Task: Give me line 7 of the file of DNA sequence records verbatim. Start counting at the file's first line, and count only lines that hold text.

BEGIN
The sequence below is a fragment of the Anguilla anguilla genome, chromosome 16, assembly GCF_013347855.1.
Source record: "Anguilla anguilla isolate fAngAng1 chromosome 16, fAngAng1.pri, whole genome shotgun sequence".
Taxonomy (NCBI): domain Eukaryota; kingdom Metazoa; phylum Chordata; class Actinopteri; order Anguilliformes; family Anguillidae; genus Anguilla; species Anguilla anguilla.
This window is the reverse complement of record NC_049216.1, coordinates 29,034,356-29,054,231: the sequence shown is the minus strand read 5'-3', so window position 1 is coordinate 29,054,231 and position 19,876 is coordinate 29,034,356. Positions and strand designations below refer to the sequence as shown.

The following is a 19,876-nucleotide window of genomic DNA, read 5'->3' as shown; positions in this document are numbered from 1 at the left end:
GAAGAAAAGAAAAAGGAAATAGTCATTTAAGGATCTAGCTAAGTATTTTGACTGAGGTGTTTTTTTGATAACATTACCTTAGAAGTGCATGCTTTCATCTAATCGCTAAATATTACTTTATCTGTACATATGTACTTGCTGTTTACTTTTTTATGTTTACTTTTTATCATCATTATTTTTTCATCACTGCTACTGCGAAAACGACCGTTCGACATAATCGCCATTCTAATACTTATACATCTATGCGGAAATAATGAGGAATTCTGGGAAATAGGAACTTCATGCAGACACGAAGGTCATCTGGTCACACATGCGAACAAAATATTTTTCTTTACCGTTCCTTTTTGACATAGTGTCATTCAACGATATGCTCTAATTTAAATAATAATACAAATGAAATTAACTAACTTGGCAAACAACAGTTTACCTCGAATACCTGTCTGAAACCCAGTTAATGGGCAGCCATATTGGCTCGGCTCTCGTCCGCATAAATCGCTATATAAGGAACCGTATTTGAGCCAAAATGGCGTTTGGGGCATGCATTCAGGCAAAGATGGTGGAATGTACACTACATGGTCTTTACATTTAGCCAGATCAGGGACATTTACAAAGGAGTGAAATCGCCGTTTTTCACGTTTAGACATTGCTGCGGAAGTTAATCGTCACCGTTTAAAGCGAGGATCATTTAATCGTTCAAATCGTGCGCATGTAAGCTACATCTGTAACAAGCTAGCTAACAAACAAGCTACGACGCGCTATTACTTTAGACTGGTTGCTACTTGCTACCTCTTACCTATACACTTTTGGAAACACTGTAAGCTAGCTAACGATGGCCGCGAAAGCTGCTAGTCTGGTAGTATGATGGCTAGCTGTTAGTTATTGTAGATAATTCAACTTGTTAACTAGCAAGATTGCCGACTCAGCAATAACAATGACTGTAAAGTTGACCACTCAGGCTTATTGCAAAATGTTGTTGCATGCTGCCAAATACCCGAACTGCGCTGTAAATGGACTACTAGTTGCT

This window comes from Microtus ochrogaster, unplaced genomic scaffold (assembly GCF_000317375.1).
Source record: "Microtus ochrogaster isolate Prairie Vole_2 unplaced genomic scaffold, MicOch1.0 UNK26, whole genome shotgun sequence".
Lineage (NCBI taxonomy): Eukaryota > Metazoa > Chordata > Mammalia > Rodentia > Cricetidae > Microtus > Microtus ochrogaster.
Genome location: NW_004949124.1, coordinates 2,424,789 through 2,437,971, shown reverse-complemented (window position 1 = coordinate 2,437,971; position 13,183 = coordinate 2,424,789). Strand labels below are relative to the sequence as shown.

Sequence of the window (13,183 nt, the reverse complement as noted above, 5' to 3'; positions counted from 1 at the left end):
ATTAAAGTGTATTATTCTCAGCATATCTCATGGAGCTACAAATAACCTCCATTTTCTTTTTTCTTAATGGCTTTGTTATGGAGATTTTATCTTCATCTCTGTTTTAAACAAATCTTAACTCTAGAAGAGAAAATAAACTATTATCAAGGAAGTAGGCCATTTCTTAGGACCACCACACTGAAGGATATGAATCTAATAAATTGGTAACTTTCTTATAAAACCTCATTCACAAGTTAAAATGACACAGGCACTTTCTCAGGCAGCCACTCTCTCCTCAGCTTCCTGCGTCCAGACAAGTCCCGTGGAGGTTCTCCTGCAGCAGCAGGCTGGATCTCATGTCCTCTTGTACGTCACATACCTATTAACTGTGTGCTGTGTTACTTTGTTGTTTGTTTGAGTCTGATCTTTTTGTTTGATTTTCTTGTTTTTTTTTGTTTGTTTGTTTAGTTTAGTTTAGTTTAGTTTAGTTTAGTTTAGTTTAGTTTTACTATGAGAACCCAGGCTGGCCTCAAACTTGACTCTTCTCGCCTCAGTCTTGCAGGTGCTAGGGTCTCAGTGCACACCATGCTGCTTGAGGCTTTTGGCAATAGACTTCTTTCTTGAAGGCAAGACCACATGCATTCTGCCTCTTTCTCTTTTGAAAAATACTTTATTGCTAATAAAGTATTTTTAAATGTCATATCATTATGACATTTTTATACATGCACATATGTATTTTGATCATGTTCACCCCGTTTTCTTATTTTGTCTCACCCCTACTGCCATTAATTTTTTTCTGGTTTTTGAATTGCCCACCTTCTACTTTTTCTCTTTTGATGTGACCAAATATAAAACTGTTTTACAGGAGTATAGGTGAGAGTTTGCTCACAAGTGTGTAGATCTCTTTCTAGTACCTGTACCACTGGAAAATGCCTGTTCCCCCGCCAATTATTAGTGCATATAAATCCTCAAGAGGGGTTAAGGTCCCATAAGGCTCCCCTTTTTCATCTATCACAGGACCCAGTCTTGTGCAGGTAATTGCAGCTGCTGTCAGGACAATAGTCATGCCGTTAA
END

This window comes from Microtus ochrogaster, unplaced genomic scaffold (assembly GCF_000317375.1).